• ‘Vocal tracks fare better, presenting skittish pop with goofy arrangements and nonsense lyrics.’
      • ‘These two cuts are highlights from the album for me, especially ‘I Love You So’ with its nonsense lyrics.’
      • ‘As a boy of 11, I loved the nonsense verse of Façade, which I used to read whilst listening to Peggy Ashcroft and Paul Scofield's recorded version.’
      • ‘I got a text message on my cell phone today with nonsense poetry from an unknown source.’
      • ‘But there are also disadvantages, including the nonsense sentences made from just these six letters.’
      • ‘Her stories, told in nonsense verse, are fast-paced with a rhythm that carries through its pages.’
      • ‘In fact, several of my favourite nonsense poems are by Lewis Carroll.’
      • ‘It is more difficult to believe that two irreverent jokers who set out to write nonsense verses could have been inspired by the gods without knowing it.’
      • ‘It is not addressed to anyone, is not in the Knave's handwriting, and is actually a set of nonsense verses.’
      • ‘There were innumerable short parodies of Shakespeare's work, and Carroll's nonsense verse is often parodic.’
      • ‘But before you get it all wrong, it's the world of nonsense poetry that the people at Akshara are talking about.’
      • ‘Based on the life and nonsense poems of Edward Lear, the show was nominated for a Total Theatre Award and widely praised by the critics.’
  • 2Foolish or unacceptable behavior.

    ‘put a stop to that nonsense, will you?’
    • ‘We appeal to those offenders to please stop this silly nonsense, as this is not a nice thing to do.’
    • ‘It is long past time to stop the partisan nonsense.’
    • ‘Once again we appeal to these unsavoury people to please stop this silly nonsense.’
    • ‘I believed that his romanticisms were foolish nonsense and were to be looked down upon.’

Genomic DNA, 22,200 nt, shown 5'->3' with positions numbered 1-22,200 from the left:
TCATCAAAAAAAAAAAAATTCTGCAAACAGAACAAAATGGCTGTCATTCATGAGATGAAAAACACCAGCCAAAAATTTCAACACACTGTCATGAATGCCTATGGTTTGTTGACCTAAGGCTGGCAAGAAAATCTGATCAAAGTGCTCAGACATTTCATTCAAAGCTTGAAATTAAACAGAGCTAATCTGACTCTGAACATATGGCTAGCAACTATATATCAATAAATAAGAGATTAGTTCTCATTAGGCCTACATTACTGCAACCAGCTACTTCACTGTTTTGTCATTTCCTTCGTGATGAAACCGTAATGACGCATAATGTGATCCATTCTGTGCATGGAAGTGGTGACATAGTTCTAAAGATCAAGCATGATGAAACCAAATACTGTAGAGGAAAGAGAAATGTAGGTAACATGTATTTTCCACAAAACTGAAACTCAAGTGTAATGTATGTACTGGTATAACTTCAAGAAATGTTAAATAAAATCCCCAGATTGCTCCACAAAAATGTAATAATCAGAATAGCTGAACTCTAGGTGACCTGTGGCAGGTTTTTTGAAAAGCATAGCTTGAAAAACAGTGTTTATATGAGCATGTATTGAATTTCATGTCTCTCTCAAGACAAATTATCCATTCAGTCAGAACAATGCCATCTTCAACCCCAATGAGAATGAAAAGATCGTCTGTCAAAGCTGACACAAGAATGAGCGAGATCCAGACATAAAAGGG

• ‘Stop this nonsense at once, or you'll go to bed with no supper.’
    • ‘I appeal to all concern to stop this silly nonsense before someone is seriously hurt.’
    • ‘Ok, so American justice isn't always perfect, but this nonsense sure doesn't help.’
    • ‘Two outbreaks of such arrogant nonsense occurred recently.’
    • ‘Referee Peter McCarthy refused to stand for any nonsense and brandished a succession of cards.’
    • ‘Our bill would have stopped that nonsense as well.’
    • ‘To have those rights overridden by such ridiculous nonsense and sheer arrogance is unacceptable.’
    • ‘My vote of no confidence is also aimed at each and every councillor who is not man enough to stand up and stop this nonsense.’
    • ‘Frankly, I am not going to stand any of your nonsense; and when you drop it I shall not expect you to stand any of mine.’
    • ‘‘Guys can you stop all this nonsense for just few minutes,’ Kaoru said and stood in-between them.’
    • ‘The players under Shutt know he will stand no nonsense.’
    • ‘Finally, it is time to stop this fantastic nonsense and get down to real hard work.’
    • ‘This patient won't stand for any nonsense - but she does require instant gratification’
    • ‘Let us hope that the good people of Virginia put a stop to this nonsense.’
    • ‘But, if the people of Washington, D.C., will stand up as citizens and exert their druthers, this nonsense would stop.’
    • ‘Now when Greta occasionally forgets her manners, the owner can stop this nonsense by standing in her kitchen doorway with the can in her hands so that Greta can see it.’
    mischief, mischievousness, naughtiness, badness